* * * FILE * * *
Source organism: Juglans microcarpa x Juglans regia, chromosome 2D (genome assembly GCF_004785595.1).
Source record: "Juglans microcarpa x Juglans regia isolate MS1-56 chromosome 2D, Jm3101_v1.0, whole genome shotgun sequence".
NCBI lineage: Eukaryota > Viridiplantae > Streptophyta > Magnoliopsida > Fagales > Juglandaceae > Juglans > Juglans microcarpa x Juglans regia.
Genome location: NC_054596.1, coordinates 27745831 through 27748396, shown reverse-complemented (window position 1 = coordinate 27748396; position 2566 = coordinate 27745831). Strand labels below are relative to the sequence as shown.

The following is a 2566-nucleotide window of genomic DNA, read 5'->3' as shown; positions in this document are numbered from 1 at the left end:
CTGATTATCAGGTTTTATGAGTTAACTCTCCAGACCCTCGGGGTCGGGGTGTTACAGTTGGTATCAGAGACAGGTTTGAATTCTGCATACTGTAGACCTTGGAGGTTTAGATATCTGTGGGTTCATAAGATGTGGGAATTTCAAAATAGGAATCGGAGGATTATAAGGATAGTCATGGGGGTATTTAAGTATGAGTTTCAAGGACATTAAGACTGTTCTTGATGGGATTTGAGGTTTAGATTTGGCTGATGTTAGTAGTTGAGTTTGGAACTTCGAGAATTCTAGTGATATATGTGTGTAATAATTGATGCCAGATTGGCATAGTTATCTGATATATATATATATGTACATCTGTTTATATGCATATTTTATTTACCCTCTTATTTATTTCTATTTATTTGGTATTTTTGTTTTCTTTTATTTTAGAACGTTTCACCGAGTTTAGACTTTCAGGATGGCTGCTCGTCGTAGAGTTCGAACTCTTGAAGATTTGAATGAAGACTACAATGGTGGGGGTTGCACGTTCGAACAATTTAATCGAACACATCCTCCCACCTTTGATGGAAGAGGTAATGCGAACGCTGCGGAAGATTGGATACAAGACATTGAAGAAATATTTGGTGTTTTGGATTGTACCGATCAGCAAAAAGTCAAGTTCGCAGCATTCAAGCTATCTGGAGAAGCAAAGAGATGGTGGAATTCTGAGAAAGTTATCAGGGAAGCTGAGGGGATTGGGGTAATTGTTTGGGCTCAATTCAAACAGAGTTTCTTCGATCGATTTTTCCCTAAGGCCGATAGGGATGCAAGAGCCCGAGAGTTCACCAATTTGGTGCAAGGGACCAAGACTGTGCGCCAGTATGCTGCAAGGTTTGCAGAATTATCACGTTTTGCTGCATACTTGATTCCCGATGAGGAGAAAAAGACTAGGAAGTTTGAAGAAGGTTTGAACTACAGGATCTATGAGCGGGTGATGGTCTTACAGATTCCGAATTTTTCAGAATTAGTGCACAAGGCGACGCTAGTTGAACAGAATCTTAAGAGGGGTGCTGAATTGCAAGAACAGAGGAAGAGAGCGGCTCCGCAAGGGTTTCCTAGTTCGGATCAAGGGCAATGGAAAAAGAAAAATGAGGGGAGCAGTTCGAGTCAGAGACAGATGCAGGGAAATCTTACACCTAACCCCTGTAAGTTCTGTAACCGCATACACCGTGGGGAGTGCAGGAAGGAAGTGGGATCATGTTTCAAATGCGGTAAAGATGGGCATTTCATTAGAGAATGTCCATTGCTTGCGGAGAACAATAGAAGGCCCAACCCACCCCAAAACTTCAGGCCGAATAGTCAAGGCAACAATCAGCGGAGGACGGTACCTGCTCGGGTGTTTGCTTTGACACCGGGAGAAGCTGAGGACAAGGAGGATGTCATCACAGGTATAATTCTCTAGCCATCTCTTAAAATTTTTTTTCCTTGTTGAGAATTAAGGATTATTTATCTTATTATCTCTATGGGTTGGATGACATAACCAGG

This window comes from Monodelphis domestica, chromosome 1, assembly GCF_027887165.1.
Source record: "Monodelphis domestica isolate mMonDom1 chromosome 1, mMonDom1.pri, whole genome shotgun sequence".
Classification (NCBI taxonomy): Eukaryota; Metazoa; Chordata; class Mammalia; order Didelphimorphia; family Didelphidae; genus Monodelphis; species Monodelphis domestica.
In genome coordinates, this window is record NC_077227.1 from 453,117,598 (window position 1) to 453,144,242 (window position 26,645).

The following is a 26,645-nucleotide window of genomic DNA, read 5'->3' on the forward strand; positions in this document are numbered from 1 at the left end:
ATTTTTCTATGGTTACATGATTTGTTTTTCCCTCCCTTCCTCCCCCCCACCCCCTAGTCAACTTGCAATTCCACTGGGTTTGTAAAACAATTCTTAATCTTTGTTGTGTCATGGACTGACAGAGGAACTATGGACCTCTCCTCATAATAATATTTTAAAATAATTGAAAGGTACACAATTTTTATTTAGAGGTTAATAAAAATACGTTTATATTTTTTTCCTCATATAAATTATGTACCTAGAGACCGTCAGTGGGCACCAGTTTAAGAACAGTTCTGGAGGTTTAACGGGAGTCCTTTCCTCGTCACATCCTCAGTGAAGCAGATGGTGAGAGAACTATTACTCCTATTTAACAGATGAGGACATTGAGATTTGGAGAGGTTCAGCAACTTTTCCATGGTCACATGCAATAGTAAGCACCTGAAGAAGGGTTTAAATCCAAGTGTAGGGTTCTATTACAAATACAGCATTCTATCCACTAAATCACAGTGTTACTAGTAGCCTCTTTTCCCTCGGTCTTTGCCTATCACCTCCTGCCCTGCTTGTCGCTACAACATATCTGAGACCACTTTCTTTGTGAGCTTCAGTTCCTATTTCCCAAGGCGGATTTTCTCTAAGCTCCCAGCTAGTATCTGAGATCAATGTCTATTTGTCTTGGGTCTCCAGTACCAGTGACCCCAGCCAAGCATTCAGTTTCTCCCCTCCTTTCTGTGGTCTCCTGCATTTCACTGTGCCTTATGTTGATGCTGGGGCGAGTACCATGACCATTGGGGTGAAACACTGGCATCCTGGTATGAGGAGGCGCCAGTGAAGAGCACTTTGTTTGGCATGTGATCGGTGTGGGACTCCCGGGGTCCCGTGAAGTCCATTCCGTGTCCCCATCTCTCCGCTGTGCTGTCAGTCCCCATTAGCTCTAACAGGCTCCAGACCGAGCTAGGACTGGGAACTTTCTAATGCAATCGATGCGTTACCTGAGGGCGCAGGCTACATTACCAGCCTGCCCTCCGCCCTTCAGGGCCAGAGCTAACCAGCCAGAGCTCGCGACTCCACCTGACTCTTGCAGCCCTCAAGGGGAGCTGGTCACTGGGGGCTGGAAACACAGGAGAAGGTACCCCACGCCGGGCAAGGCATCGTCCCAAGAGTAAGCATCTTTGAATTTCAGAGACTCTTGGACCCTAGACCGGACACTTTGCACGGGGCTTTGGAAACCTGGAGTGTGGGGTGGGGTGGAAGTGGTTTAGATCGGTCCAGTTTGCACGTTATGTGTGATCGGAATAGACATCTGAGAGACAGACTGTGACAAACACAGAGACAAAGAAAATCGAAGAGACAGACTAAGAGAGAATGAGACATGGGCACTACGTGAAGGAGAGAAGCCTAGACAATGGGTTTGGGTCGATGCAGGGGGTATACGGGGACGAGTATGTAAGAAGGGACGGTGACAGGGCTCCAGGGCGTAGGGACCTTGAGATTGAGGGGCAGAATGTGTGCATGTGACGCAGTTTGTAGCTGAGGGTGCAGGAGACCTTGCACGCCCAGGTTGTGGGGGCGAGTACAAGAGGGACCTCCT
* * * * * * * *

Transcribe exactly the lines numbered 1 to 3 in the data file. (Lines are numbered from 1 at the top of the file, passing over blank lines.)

Source organism: Juglans microcarpa x Juglans regia, chromosome 2D (genome assembly GCF_004785595.1).
Source record: "Juglans microcarpa x Juglans regia isolate MS1-56 chromosome 2D, Jm3101_v1.0, whole genome shotgun sequence".
NCBI lineage: Eukaryota > Viridiplantae > Streptophyta > Magnoliopsida > Fagales > Juglandaceae > Juglans > Juglans microcarpa x Juglans regia.